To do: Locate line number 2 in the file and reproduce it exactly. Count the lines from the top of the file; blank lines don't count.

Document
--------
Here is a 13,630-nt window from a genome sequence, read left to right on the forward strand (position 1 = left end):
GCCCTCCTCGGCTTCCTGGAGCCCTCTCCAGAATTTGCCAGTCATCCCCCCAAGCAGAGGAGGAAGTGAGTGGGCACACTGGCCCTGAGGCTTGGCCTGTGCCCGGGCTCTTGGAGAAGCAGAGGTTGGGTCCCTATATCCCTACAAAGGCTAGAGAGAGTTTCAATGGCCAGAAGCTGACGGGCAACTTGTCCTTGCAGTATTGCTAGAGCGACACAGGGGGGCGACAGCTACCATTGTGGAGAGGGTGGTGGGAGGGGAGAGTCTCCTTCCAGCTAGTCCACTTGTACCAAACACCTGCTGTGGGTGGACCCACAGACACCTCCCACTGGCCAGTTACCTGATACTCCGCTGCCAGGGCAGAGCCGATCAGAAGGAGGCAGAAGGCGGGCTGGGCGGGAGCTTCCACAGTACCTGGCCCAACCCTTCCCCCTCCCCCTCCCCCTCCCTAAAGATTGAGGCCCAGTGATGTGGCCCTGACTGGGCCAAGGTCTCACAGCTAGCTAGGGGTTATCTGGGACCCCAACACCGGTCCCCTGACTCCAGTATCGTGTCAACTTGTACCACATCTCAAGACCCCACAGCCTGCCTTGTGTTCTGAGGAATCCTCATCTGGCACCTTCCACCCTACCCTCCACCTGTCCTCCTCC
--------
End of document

GCCCTCCTCGGCTTCCTGGAGCCCTCTCCAGAATTTGCCAGTCATCCCCCCAAGCAGAGGAGGAAGTGAGTGGGCACACTGGCCCTGAGGCTTGGCCTGTGCCCGGGCTCTTGGAGAAGCAGAGGTTGGGTCCCTATATCCCTACAAAGGCTAGAGAGAGTTTCAATGGCCAGAAGCTGACGGGCAACTTGTCCTTGCAGTATTGCTAGAGCGACACAGGGGGGCGACAGCTACCATTGTGGAGAGGGTGGTGGGAGGGGAGAGTCTCCTTCCAGCTAGTCCACTTGTACCAAACACCTGCTGTGGGTGGACCCACAGACACCTCCCACTGGCCAGTTACCTGATACTCCGCTGCCAGGGCAGAGCCGATCAGAAGGAGGCAGAAGGCGGGCTGGGCGGGAGCTTCCACAGTACCTGGCCCAACCCTTCCCCCTCCCCCTCCCCCTCCCTAAAGATTGAGGCCCAGTGATGTGGCCCTGACTGGGCCAAGGTCTCACAGCTAGCTAGGGGTTATCTGGGACCCCAACACCGGTCCCCTGACTCCAGTATCGTGTCAACTTGTACCACATCTCAAGACCCCACAGCCTGCCTTGTGTTCTGAGGAATCCTCATCTGGCACCTTCCACCCTACCCTCCACCTGTCCTCCTCC